Sport Presentation: Upping the ante
13 June, 2015
Part of the draw of this year's 28th SEA Games is the potent use of entertainment elements in Sport Presentation, making athletes feel like rock stars and raising the entertainment factor for spectators. Photo: BP Chua/SINGSOC
Pulsating lights flashed in the darkened arena, interspersed with dynamic graphics on the screen and the occasional display of pyrotechnics. There were spotlights too, swinging about and landing on the stars of the day as the announcer boomed out spirited introductions.
A scene out of a rock concert? Not really.
It was a basketball match at the 28th SEA Games. However, you would be forgiven for thinking so, as Mark Richmond and his Sport Presentation team at SINGSOC have intentionally styled this year’s Games in such a manner, presenting the athletes to the crowd as “rock stars”.
Explaining the fundamentals, Richmond, the head of Sport Presentation, shared: “In the most basic terms, sports presentation is just your announcements, and whatever accompaniment that comes [with it]. More importantly, it is an education for the crowd: who’s competing in what events; and also to let the audience know what the sport is all about, when to cheer, and when not to.”
“For some venues, especially, at this SEA Games, we decided to take sports presentation to another level altogether,” he continued.
With dramatic music, elaborate lighting, and even mobile (some revolving, others rising) platforms, particularly at indoor competitions such as the table tennis, netball, swimming, and boxing, the fans at this year’s SEA Games were treated to a completely enthralling experience that meshed entertainment and sports.
Mark Richmond and his Sport Presentation team at SINGSOC have spared no effort to ensure that spectators and athletes will be wowed by the spectacle with the unique presentation of sports at the 28th SEA Games. Photo: SINGSOC
Particularly impressed with the athletes’ entrances at the boxing events was Thai fan Jade Vichyanond, who likened our regional Games to “professional boxing matches”.
“I think the entrance makes it very dramatic,” he praised.
“It ‘psych-s’ me up; I like the music in between rounds, although it’s a little loud sometimes. But generally, it’s very good.”
Yet, Richmond would have you know that professional competitions were not exactly what he had in mind. Revealing the creative process behind such magnificent spectacles, he said: “I’ve been fortunate enough to go around the world to see all these other events. Because of that, I’ve seen what they have done and, from there, I learn what not to do. We try to make it as original as possible.”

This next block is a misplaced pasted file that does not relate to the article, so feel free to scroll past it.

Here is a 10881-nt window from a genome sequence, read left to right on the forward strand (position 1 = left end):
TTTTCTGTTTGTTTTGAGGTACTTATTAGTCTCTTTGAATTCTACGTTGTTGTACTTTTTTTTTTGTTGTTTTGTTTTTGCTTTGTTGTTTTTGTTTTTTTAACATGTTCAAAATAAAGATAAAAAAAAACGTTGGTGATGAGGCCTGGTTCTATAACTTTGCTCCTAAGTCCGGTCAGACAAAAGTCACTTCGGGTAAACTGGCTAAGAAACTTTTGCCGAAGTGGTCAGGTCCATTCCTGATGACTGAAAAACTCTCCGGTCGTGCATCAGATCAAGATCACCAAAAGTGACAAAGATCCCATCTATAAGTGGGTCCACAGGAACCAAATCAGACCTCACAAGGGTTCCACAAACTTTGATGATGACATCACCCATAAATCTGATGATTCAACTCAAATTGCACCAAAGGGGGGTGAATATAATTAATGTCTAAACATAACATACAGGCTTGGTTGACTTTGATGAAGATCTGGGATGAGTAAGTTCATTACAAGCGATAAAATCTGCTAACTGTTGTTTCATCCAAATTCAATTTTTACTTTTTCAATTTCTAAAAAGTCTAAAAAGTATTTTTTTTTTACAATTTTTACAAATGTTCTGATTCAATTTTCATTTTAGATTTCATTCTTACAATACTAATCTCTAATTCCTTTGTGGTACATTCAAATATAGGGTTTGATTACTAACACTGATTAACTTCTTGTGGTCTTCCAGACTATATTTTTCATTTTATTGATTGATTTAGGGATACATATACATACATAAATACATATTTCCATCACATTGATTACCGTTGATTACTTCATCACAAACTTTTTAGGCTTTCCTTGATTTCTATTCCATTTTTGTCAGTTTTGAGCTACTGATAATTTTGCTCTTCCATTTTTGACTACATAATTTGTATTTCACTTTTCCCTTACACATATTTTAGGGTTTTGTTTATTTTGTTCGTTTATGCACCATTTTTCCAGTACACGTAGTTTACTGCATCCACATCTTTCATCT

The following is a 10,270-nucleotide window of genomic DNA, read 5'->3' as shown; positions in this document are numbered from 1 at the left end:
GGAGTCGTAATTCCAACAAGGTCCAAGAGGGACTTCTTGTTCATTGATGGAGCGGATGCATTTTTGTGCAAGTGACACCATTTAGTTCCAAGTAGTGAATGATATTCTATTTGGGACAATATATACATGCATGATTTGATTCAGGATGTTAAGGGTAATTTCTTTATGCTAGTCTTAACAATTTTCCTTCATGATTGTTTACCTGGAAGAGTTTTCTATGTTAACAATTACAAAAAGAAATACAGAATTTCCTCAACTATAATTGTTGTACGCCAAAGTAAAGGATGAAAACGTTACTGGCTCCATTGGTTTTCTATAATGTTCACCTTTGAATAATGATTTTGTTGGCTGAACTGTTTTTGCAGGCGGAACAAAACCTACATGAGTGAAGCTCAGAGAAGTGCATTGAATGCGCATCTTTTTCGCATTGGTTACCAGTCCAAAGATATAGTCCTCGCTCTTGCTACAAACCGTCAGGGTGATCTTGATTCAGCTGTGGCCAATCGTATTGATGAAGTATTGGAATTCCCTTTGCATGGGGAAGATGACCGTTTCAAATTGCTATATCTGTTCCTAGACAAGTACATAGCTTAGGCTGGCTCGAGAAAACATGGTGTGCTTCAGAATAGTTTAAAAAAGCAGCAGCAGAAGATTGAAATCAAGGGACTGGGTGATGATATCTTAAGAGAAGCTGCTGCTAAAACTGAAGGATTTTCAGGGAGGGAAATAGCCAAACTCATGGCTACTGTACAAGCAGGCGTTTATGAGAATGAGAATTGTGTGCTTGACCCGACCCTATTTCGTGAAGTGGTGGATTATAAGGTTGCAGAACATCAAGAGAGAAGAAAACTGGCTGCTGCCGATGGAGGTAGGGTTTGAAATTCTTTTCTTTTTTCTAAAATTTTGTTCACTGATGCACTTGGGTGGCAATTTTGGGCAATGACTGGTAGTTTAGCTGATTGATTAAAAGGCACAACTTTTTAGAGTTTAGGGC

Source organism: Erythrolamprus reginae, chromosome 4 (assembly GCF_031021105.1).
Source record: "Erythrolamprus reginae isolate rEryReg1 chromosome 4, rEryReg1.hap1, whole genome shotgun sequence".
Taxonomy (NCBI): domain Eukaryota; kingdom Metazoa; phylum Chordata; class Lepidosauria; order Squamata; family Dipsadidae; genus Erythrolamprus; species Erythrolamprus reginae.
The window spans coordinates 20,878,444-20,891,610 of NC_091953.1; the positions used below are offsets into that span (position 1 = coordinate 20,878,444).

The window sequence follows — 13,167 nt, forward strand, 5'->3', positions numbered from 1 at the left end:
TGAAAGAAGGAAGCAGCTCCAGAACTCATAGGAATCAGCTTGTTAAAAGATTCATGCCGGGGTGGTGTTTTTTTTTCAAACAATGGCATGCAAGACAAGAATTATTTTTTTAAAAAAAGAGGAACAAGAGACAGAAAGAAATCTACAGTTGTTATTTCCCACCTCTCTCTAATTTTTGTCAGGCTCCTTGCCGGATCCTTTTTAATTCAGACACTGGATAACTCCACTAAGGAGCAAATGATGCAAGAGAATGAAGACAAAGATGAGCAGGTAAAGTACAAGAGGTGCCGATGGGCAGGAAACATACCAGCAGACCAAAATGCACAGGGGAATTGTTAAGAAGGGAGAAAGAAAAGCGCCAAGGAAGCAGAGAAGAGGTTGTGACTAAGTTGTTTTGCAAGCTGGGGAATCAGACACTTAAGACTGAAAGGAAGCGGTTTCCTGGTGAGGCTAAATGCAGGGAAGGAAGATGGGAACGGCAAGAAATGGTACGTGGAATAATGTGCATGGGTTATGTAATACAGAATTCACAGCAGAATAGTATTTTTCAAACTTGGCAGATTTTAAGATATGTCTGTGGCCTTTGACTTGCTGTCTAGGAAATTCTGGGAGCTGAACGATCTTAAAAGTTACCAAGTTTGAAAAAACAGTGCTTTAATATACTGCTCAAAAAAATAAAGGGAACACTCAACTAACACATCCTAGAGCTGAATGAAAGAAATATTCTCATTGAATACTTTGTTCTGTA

“Definitely, at the last Asian Games, it wasn’t like this. For some events at the Olympics, it was like this, but there are a lot of things that haven’t been done in the world.”
The use of revolving doors at the OCBC Aquatic Centre and the projection of athlete profiles and country flags being projected on LED screens has been one of the innovations of Sport Presentation at the 28th SEA Games. Photo: BP Chua/SINGSOC
Keeping the athletes’ hard work in mind, Richmond enthused that they had motivated his efforts. Having trained for so long just for the Games, he felt that bringing them out in style was “the least that we [could] do as a country”.
“For swimming, the priceless thing was that the first swimmer turned, in the first race of the whole SEA Games, and he went, ‘wow’. For me, that ‘wow’ thing is something that said that the one year of dreaming this up and trying to conceptualise it…That was all worth it,” he added.
The athletes themselves are certainly appreciative of his efforts. As Team Singapore netball player Charmaine Soh put it: “I felt that it was very grand. The atmosphere was very good!”
In fact, Soh also shared that her friends sitting in the stands had enjoyed the entertainment elements at the match, telling her that the introduction segment was “one of the best openings that they had ever seen.”
Laser light shows and darkened rooms have gone through a creative thought process and adds to the dramatic effect in which the competition has been presented to the audience. Photo: BP Chua/SINGSOC
Indeed, Richmond summed it up: “If you introduce the athlete like a rock star, the spectators react to a rock star. And when they react to a rock star, the energy just builds.”
After all, what’s a grand spectacle like the SEA Games without a little bit of a party? Richmond has multi-hued lights and upbeat tracks reserved just for the post-competition celebration as well.
“Whether Singapore wins gold, or whether another country wins gold, they’re there to have a good time,” he expressed.